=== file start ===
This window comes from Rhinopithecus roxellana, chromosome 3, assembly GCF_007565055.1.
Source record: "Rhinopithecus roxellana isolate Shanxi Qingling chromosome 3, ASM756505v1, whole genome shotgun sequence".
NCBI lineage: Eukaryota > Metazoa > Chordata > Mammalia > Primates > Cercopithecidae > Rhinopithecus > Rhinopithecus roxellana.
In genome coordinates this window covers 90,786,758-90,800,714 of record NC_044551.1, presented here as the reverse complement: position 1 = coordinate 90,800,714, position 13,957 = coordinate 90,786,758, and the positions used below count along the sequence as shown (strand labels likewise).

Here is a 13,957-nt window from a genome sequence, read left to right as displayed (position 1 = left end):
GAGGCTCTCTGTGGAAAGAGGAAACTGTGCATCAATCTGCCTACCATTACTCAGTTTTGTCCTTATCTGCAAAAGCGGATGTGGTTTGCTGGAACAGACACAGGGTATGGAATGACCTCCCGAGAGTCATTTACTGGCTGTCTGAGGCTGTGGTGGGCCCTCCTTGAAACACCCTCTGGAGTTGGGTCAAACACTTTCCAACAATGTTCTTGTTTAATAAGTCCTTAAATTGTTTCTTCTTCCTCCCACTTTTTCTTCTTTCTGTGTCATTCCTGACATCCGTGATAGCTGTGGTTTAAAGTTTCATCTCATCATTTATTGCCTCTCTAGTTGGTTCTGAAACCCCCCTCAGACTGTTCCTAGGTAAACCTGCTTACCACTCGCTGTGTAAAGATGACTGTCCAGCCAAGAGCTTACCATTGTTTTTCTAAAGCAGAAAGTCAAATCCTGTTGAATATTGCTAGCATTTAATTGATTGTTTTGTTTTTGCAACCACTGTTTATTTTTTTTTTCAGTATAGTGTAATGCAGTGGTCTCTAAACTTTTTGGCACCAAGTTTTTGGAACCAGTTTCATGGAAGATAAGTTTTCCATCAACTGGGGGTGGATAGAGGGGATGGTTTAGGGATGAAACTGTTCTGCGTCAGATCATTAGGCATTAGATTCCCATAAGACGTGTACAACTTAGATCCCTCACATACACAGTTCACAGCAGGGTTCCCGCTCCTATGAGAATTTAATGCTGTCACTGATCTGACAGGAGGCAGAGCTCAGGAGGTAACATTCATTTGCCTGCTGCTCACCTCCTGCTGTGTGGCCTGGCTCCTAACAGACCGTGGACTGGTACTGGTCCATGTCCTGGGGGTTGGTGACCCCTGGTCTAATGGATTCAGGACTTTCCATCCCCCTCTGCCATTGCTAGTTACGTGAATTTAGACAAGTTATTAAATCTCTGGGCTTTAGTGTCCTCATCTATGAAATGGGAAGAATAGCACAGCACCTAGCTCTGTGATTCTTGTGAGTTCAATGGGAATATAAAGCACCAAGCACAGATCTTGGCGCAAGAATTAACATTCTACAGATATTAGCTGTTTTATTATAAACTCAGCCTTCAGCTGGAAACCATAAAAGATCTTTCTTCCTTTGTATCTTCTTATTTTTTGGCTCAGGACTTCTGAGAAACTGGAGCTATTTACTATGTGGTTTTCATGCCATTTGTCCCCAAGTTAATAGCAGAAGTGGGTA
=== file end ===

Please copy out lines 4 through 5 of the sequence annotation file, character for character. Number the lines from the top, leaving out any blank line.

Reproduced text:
In genome coordinates this window covers 90,786,758-90,800,714 of record NC_044551.1, presented here as the reverse complement: position 1 = coordinate 90,800,714, position 13,957 = coordinate 90,786,758, and the positions used below count along the sequence as shown (strand labels likewise).

Here is a 13,957-nt window from a genome sequence, read left to right as displayed (position 1 = left end):